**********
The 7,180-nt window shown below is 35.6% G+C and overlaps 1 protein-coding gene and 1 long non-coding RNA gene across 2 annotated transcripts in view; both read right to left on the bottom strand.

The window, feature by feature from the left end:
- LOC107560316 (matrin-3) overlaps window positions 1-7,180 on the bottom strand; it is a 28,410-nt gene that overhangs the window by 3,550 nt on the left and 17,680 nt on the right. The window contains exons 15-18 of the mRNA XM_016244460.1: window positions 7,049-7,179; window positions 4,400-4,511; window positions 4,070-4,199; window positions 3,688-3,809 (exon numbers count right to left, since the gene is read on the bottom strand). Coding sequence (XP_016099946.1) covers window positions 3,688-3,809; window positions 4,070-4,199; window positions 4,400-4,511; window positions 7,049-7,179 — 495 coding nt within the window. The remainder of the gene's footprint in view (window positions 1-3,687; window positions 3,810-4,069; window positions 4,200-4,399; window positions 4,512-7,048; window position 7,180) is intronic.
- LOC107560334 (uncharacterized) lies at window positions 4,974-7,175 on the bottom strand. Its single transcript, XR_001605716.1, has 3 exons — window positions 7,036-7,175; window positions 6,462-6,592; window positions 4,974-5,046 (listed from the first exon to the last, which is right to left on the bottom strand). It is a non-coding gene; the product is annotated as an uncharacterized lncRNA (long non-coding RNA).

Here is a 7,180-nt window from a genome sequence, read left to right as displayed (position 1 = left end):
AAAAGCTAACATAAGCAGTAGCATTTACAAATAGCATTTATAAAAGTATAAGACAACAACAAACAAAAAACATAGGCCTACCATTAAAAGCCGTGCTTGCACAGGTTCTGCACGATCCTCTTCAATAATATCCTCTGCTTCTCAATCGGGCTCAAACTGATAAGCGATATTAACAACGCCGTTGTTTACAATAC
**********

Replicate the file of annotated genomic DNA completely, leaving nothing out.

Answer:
The 7,180-nt window shown below is 35.6% G+C and overlaps 1 protein-coding gene and 1 long non-coding RNA gene across 2 annotated transcripts in view; both read right to left on the bottom strand.

The window, feature by feature from the left end:
- LOC107560316 (matrin-3) overlaps window positions 1-7,180 on the bottom strand; it is a 28,410-nt gene that overhangs the window by 3,550 nt on the left and 17,680 nt on the right. The window contains exons 15-18 of the mRNA XM_016244460.1: window positions 7,049-7,179; window positions 4,400-4,511; window positions 4,070-4,199; window positions 3,688-3,809 (exon numbers count right to left, since the gene is read on the bottom strand). Coding sequence (XP_016099946.1) covers window positions 3,688-3,809; window positions 4,070-4,199; window positions 4,400-4,511; window positions 7,049-7,179 — 495 coding nt within the window. The remainder of the gene's footprint in view (window positions 1-3,687; window positions 3,810-4,069; window positions 4,200-4,399; window positions 4,512-7,048; window position 7,180) is intronic.
- LOC107560334 (uncharacterized) lies at window positions 4,974-7,175 on the bottom strand. Its single transcript, XR_001605716.1, has 3 exons — window positions 7,036-7,175; window positions 6,462-6,592; window positions 4,974-5,046 (listed from the first exon to the last, which is right to left on the bottom strand). It is a non-coding gene; the product is annotated as an uncharacterized lncRNA (long non-coding RNA).

Here is a 7,180-nt window from a genome sequence, read left to right as displayed (position 1 = left end):
AAAAGCTAACATAAGCAGTAGCATTTACAAATAGCATTTATAAAAGTATAAGACAACAACAAACAAAAAACATAGGCCTACCATTAAAAGCCGTGCTTGCACAGGTTCTGCACGATCCTCTTCAATAATATCCTCTGCTTCTCAATCGGGCTCAAACTGATAAGCGATATTAACAACGCCGTTGTTTACAATAC